How do You Define Your “Identity”?

Which definition of identity is best?

Pick one:

  • It can’t be defined.
  • Identity is: The sameness of a person or group at all times or in all circumstances; the condition or fact that a person or group is itself and not something else.
  • Identity … is a processual phenomenon (with both interactive and reflective moments) involving a highlighting and prioritising of a subset of dispositions, values and characteristics from the wide range of given elements (objective attributes, cultural repertoires, individual dispositions, values and virtues) embodied and embedded in the situated (relational) self. Additional notes are provided for clarification: This definition grasps many of the features that have been emphasised in recent writings: the processual and project oriented character of identity … its givenness and chosenness … and its relational and negotiated quality … the role at once of social ascription … and concepts of self-worth … It allows at once for reflective choice and negotiation in identity-making. It is consistent with the full range of identities from the fluctuating, fragmented and other-directed to those with value and historical-depth, persistence and coherence.

Notes

  1. Today, most social scientists adhere to the first view. According to James D. Fearon, Professor of Political Science at Stanford University, academics rely on the supposition that … everyone knows how to use the word properly in everyday discourse here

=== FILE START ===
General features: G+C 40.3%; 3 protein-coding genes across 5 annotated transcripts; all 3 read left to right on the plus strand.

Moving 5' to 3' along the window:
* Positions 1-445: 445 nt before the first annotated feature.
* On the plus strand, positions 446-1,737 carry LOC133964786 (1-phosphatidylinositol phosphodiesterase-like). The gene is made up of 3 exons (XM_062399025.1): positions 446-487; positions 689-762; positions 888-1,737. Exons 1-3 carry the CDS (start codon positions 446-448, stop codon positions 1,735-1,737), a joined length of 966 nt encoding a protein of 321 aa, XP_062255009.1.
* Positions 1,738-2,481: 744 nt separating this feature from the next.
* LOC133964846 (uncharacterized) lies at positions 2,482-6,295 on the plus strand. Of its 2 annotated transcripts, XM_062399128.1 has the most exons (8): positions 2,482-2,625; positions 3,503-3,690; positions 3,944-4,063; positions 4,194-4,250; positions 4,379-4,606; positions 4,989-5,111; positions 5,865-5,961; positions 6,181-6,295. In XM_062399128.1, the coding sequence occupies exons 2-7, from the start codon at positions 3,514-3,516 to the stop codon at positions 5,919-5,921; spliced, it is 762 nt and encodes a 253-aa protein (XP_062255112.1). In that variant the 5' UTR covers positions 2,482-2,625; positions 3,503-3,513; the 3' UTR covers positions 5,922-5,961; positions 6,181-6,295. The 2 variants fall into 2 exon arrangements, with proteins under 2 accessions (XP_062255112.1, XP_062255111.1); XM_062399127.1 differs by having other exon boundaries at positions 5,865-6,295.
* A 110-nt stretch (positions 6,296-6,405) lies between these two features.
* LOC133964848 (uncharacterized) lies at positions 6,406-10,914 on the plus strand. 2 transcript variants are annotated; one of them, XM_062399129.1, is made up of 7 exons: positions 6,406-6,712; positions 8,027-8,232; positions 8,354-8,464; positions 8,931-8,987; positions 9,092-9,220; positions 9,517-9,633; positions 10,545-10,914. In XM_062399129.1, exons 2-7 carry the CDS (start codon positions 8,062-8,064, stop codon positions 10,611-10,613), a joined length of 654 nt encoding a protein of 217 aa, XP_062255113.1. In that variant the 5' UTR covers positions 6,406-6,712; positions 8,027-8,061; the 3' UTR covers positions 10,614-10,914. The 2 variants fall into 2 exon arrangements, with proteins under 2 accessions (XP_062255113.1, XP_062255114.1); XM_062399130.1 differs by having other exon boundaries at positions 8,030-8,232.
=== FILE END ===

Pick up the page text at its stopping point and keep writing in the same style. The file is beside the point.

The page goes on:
2. The second definition is derived by the new paradigm of identity. It adheres closely to the original 16th century meaning of the word which emerged from Medieval Latin identitas or idem meaning “sameness” or “same” here
  3. The third definition appeared in 2009 in IBIS Discussion Paper: Politics and Identity Series; 5, under the title Trajectories of identity change: explaining the persistence of collective opposition. It was written by Jennifer Todd Director of IBIS, School of Politics and International Relations, University College Dublin and published by the Institute for British-Irish Studies, University College Dublin here

Image R. M. Keogh

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